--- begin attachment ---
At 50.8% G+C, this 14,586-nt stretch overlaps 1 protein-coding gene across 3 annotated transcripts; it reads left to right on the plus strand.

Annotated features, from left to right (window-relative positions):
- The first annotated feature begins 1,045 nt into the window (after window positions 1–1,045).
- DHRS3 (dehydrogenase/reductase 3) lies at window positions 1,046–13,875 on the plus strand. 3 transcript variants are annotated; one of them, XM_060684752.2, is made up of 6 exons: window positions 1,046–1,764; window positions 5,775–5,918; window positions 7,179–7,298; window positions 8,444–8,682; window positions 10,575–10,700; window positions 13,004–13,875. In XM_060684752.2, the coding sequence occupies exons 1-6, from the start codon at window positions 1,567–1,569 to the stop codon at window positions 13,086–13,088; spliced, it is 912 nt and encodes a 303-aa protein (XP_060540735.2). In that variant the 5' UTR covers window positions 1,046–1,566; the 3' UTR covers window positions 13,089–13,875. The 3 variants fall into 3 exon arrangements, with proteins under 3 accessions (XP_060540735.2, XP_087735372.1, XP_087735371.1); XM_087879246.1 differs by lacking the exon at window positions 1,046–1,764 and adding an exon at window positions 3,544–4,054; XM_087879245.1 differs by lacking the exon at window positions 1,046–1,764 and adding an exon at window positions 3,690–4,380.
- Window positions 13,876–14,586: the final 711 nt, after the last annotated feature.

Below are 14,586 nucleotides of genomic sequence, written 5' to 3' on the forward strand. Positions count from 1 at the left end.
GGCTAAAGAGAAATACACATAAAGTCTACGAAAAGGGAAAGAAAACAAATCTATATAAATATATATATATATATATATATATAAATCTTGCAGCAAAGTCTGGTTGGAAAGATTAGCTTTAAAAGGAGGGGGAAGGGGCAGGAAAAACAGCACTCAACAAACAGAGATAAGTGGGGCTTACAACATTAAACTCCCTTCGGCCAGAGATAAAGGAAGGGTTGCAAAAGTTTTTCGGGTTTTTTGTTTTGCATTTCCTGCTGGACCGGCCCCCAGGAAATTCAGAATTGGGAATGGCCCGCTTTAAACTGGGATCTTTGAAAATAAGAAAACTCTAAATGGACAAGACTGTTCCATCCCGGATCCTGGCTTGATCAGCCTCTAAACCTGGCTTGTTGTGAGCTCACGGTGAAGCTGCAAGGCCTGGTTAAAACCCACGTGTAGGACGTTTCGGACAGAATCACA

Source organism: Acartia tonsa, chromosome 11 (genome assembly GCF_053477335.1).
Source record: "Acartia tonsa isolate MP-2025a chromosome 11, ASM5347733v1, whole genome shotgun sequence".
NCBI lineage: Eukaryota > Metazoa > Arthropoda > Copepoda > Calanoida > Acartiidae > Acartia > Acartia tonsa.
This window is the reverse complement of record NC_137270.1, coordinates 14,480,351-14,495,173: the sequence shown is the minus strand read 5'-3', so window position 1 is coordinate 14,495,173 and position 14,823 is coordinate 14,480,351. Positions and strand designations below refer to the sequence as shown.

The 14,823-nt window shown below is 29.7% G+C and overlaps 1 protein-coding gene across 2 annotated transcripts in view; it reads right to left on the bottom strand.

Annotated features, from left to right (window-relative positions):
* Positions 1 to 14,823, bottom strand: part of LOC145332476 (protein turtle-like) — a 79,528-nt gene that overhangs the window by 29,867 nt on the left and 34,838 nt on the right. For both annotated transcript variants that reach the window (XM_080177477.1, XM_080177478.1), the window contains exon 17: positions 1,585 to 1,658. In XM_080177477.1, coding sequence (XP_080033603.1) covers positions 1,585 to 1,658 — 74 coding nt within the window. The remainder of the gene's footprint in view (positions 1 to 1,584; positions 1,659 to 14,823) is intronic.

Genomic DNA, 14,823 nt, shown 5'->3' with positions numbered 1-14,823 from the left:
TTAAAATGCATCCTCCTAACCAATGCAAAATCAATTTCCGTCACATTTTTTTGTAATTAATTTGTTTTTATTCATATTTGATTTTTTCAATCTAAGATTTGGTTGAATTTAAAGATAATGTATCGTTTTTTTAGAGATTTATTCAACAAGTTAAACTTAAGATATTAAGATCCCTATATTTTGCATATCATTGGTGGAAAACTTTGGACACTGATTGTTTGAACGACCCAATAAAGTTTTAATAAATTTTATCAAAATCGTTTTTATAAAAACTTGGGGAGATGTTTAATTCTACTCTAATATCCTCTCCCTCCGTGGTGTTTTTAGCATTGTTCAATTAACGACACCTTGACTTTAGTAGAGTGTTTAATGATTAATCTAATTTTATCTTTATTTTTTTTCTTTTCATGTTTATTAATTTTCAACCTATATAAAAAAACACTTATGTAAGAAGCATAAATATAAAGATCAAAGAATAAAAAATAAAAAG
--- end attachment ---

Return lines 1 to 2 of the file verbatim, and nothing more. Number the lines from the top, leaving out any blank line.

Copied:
At 50.8% G+C, this 14,586-nt stretch overlaps 1 protein-coding gene across 3 annotated transcripts; it reads left to right on the plus strand.

Annotated features, from left to right (window-relative positions):